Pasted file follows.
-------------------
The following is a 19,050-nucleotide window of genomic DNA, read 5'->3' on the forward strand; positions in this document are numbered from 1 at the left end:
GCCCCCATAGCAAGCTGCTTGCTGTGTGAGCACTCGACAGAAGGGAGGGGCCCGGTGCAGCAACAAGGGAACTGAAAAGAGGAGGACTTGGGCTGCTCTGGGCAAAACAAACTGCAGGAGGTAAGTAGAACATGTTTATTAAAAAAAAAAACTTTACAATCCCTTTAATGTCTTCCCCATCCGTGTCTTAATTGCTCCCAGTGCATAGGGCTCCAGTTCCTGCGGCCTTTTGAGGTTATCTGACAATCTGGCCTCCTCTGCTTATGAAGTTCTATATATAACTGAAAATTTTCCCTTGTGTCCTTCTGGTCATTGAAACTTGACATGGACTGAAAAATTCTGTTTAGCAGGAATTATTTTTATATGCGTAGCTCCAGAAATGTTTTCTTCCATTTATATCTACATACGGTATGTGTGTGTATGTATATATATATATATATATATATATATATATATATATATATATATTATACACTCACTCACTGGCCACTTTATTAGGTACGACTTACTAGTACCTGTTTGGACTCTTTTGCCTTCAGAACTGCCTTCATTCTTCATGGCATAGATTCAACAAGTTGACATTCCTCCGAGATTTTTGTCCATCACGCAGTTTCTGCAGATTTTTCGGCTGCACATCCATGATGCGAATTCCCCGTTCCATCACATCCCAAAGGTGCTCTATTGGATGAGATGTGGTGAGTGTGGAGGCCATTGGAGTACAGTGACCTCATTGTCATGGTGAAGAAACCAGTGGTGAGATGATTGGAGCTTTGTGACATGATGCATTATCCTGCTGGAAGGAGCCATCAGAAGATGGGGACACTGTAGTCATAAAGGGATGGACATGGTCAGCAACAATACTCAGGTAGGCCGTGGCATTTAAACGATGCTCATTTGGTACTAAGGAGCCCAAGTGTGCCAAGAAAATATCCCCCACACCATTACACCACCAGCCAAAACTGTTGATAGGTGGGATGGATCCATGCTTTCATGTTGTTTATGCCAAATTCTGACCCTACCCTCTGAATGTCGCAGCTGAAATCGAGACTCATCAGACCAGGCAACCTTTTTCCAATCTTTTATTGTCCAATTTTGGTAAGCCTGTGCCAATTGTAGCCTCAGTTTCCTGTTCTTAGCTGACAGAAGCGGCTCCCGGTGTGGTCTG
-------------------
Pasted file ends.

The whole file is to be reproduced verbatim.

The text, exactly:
The following is a 19,050-nucleotide window of genomic DNA, read 5'->3' on the forward strand; positions in this document are numbered from 1 at the left end:
GCCCCCATAGCAAGCTGCTTGCTGTGTGAGCACTCGACAGAAGGGAGGGGCCCGGTGCAGCAACAAGGGAACTGAAAAGAGGAGGACTTGGGCTGCTCTGGGCAAAACAAACTGCAGGAGGTAAGTAGAACATGTTTATTAAAAAAAAAAACTTTACAATCCCTTTAATGTCTTCCCCATCCGTGTCTTAATTGCTCCCAGTGCATAGGGCTCCAGTTCCTGCGGCCTTTTGAGGTTATCTGACAATCTGGCCTCCTCTGCTTATGAAGTTCTATATATAACTGAAAATTTTCCCTTGTGTCCTTCTGGTCATTGAAACTTGACATGGACTGAAAAATTCTGTTTAGCAGGAATTATTTTTATATGCGTAGCTCCAGAAATGTTTTCTTCCATTTATATCTACATACGGTATGTGTGTGTATGTATATATATATATATATATATATATATATATATATATATATATATTATACACTCACTCACTGGCCACTTTATTAGGTACGACTTACTAGTACCTGTTTGGACTCTTTTGCCTTCAGAACTGCCTTCATTCTTCATGGCATAGATTCAACAAGTTGACATTCCTCCGAGATTTTTGTCCATCACGCAGTTTCTGCAGATTTTTCGGCTGCACATCCATGATGCGAATTCCCCGTTCCATCACATCCCAAAGGTGCTCTATTGGATGAGATGTGGTGAGTGTGGAGGCCATTGGAGTACAGTGACCTCATTGTCATGGTGAAGAAACCAGTGGTGAGATGATTGGAGCTTTGTGACATGATGCATTATCCTGCTGGAAGGAGCCATCAGAAGATGGGGACACTGTAGTCATAAAGGGATGGACATGGTCAGCAACAATACTCAGGTAGGCCGTGGCATTTAAACGATGCTCATTTGGTACTAAGGAGCCCAAGTGTGCCAAGAAAATATCCCCCACACCATTACACCACCAGCCAAAACTGTTGATAGGTGGGATGGATCCATGCTTTCATGTTGTTTATGCCAAATTCTGACCCTACCCTCTGAATGTCGCAGCTGAAATCGAGACTCATCAGACCAGGCAACCTTTTTCCAATCTTTTATTGTCCAATTTTGGTAAGCCTGTGCCAATTGTAGCCTCAGTTTCCTGTTCTTAGCTGACAGAAGCGGCTCCCGGTGTGGTCTG